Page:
A new year

Today is the first day of my  beekeeping year. During bee school,  I am often asked when does the year start? This of coarse depends upon your point of view. I tell people to start spring feeding on September 15th, and from my view this is sort of the start for me. If my bees are not all fed to refusal then I have no right to expect them to be alive in March. As I have said many times before, fall feeding is not just to keep their bellies full, it also is to stimulate the queen to lay a final brood cycle into October. These young healthy bees will be the ones who go into the winter cluster and ultimately raise the brood in late winter. Healthy bees raise healthy bees! I have been able to take relatively week colonies in the fall and by feeding sugar syrup and a pollen substitute, I have been able to save colonies that would have died without my intervention. So sometimes September can represent the start of next year.

Today, the temperatures climed to 54 degrees and the bees were flying like crazy! The December weather had been cold and the bees hadn’t had a cleansing flight since sometime in mid November. I had moved some single story colonies into a winter yard down in Franklin in late November. The day got late and I never was  able to install the mouse gaurds and insulation boards between the inner and outer covers. Today was the first day that was warm enough to finish up. Off I went! I was suprised that mice hadn’t snuck in and ruined about 30 colonies. I checked what was going on in a few hives. Low and behold, I saw eggs in one hive! Not a lot, but a few none the less. Another thing that goes against common belief is that there were  drones left in many colonies. Conventional wisdom says that they should have been dead a long time ago. It also says that there should be no brood between November and February. Any way I closed things up and declared my bees ready for winter!

I keep thinking that this winter brood and the  drones in January could be some adaptation to the varroa mites. Maybe the bees that have late brood are more able to survive the winter. The continued addition of young workers would certainly help with the winter populations and ultimately the survival of the colony. I have no theory about the drones other than perhaps I never was looking for them in the past.

I plan to put an indoor/outdoor thermometer in a large colony to discover when the colony raises the temperature in order to keep the brood warm. I have done this before and it is amazing to see the cluster temperatures go from about 65 to 96 in a matter of one day. Usually I can find brood by early February in the larger hives and by March in most of them. This dovetails with my policy of feeding my bees heavily in the fall. Bees will  regulate the queens diet in order to keep her from laying eggs or as the days get longer and if they have enough food stores they will invest in more bees by increasing her diet of royal jelly. Raising brood accounts for most of the food used in the winter and especially in early spring. Years ago, Al Avitable from the University of Connecticut studied the winter consumption of stores by honey bees. While the numbers have escaped my memory, the long and short of it is that they need a surprisingly small amount  of honey for themselves and most of the stores to feed and keep the brood warm. Early brood = early buildup in the spring. Early buildup = strong colonies that can exploit early nectar flows. Here in Connecticut, some of our  major nectar plants have changed from Sumac that blossoms in late June and early July to Autumn Olive that can bloom in early May. Without early buildup from either natural stores or supplemental feeding, your bees will build up on the early nectar flow instead of storing a few boxes of nice light honey from it! It’s simple math. One medium super has thirty five lbs of honey. At a wholesale price of $3.00/lb that equals about $100.00. Not too shabby!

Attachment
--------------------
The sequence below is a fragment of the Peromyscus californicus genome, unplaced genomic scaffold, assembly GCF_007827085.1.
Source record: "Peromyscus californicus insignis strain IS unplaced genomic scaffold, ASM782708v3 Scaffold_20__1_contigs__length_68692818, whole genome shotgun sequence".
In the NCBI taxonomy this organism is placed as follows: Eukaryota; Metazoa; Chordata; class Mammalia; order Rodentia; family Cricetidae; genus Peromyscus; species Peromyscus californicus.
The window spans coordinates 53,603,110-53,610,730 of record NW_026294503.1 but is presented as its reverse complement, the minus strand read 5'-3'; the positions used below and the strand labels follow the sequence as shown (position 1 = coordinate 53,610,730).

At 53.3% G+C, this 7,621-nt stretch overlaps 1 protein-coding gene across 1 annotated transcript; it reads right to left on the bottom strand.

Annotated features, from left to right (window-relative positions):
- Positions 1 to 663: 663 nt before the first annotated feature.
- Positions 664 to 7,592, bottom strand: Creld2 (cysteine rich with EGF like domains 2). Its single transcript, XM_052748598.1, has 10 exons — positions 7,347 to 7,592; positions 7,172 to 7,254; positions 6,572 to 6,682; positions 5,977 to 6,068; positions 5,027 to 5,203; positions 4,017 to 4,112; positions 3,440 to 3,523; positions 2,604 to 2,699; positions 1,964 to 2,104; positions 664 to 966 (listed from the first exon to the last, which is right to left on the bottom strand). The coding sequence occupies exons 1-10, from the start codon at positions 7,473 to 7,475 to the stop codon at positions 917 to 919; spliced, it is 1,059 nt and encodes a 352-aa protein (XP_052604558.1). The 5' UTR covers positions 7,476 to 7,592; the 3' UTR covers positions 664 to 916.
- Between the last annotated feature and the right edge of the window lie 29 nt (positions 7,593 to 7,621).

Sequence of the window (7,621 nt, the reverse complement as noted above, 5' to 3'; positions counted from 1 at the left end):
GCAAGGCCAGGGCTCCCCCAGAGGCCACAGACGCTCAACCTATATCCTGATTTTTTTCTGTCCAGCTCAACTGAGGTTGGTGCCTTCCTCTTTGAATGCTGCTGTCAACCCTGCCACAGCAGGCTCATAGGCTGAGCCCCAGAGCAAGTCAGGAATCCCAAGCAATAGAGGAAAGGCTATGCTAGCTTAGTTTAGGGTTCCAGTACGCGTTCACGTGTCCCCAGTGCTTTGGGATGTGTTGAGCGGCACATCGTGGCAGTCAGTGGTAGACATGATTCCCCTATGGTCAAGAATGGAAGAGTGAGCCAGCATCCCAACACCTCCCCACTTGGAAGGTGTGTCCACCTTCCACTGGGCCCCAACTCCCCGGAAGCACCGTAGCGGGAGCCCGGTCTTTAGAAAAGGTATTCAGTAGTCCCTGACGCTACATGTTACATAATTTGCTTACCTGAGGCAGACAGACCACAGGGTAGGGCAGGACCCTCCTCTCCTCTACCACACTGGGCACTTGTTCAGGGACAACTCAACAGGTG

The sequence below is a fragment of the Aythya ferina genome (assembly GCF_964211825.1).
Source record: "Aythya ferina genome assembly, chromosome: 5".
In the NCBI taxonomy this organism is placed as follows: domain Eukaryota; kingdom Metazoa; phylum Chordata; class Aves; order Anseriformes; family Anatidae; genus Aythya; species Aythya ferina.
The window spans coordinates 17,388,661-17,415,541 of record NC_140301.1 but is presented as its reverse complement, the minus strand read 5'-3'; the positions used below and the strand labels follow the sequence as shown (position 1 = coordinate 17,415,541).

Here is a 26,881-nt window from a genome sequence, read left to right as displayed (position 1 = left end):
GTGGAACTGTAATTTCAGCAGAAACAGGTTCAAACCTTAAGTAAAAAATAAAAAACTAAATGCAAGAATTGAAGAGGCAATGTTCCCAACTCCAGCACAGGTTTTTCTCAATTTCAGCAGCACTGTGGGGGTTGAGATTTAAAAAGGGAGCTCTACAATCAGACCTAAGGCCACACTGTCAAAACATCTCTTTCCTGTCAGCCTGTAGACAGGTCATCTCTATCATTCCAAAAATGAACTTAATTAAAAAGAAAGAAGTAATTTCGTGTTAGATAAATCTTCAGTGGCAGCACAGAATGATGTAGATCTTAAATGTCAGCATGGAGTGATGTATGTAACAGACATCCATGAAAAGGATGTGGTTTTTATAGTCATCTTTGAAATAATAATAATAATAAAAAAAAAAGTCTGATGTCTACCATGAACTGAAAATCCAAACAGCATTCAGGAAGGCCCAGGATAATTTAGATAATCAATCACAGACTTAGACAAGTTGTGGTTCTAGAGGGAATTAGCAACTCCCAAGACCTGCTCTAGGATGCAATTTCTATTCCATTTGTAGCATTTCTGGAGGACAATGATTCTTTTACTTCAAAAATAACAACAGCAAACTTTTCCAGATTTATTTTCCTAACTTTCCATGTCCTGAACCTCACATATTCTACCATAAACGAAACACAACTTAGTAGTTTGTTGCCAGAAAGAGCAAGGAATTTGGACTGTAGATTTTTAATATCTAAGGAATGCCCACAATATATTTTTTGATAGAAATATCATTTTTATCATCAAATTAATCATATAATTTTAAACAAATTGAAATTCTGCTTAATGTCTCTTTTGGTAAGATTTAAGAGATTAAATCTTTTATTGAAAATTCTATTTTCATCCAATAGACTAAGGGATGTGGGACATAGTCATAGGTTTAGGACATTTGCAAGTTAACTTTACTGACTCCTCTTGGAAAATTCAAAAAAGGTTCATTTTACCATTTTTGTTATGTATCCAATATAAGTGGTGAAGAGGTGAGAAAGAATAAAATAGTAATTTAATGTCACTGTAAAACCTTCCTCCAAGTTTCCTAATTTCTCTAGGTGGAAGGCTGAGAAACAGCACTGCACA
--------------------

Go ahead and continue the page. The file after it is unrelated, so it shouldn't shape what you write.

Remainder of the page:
Working with bees today in the warm winter thaw gave me a large dose of Spring Feaver! I am sure that in a few days winter  will come back with a vengence! I have a lot of equipment to make and assemble in the next two months so the cold weather will help keep me focused on winter projects. I have lots of plans for this New Year, especially swarm control. Last year, I fell and bruised several ribs on the last of March. This laid me up for two months and while I was healing, my bees were swarming! This cost me a lot of early honey. In many yards here in Connecticut, this amounted to all the years crop. I may also move more colonies arround for nectar flow. My New York bees had a good summer and fall flow. I discovered this too late to move bees and I could have made thousands of lbs of additional honey if I had responded by August 1st. I also plan to put out pallets in each yard to store empty supers when the nectar flow ends in late June. So often I end up leaving supers on hives while waiting for the fall flow. This may seem easier but then I am not able to evaluate what is going on and if the dearth is drawn out, the bees hollow out the full supers. Another bunch of lost honey! Sugar is a whole lot cheaper than honey and when you have a lot of hives, this can add up fast.

January 1st begins a New Year, but my bees usually won’t start spring buildup for several weeks. It behooves all beekeepers to take the winter to get any new equipment ready while the snow flies because when it gets warm the bees will go full speed ahead and you need to be ready. That means plenty of empty honey supers and a few empty hives ready for swarms or splits. Make sure that you put a good paint job on the wooden ware NOW! Beehives are expensive and once put out with no paint they will warp. split and eventually rot.